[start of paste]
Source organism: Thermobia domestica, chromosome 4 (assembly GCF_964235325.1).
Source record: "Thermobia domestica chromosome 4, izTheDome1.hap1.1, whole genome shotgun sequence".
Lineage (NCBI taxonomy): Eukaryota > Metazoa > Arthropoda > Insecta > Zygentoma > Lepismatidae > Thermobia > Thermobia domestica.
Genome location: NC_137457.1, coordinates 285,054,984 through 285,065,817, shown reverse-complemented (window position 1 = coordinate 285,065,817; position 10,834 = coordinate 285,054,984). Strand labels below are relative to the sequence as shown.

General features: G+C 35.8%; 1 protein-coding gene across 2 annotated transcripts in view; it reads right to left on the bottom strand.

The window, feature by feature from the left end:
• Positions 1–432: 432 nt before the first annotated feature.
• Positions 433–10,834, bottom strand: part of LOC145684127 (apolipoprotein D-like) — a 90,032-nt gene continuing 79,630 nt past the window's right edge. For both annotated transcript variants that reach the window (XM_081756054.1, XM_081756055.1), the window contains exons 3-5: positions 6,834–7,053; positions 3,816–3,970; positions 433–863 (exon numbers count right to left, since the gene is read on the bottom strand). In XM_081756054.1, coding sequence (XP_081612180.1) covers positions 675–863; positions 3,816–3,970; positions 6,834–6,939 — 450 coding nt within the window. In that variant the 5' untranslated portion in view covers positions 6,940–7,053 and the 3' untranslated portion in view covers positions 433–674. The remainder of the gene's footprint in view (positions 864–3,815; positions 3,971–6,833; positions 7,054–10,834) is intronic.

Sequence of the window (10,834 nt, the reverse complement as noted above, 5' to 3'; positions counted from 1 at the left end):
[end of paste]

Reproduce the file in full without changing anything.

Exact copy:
Source organism: Thermobia domestica, chromosome 4 (assembly GCF_964235325.1).
Source record: "Thermobia domestica chromosome 4, izTheDome1.hap1.1, whole genome shotgun sequence".
Lineage (NCBI taxonomy): Eukaryota > Metazoa > Arthropoda > Insecta > Zygentoma > Lepismatidae > Thermobia > Thermobia domestica.
Genome location: NC_137457.1, coordinates 285,054,984 through 285,065,817, shown reverse-complemented (window position 1 = coordinate 285,065,817; position 10,834 = coordinate 285,054,984). Strand labels below are relative to the sequence as shown.

General features: G+C 35.8%; 1 protein-coding gene across 2 annotated transcripts in view; it reads right to left on the bottom strand.

The window, feature by feature from the left end:
• Positions 1–432: 432 nt before the first annotated feature.
• Positions 433–10,834, bottom strand: part of LOC145684127 (apolipoprotein D-like) — a 90,032-nt gene continuing 79,630 nt past the window's right edge. For both annotated transcript variants that reach the window (XM_081756054.1, XM_081756055.1), the window contains exons 3-5: positions 6,834–7,053; positions 3,816–3,970; positions 433–863 (exon numbers count right to left, since the gene is read on the bottom strand). In XM_081756054.1, coding sequence (XP_081612180.1) covers positions 675–863; positions 3,816–3,970; positions 6,834–6,939 — 450 coding nt within the window. In that variant the 5' untranslated portion in view covers positions 6,940–7,053 and the 3' untranslated portion in view covers positions 433–674. The remainder of the gene's footprint in view (positions 864–3,815; positions 3,971–6,833; positions 7,054–10,834) is intronic.

Sequence of the window (10,834 nt, the reverse complement as noted above, 5' to 3'; positions counted from 1 at the left end):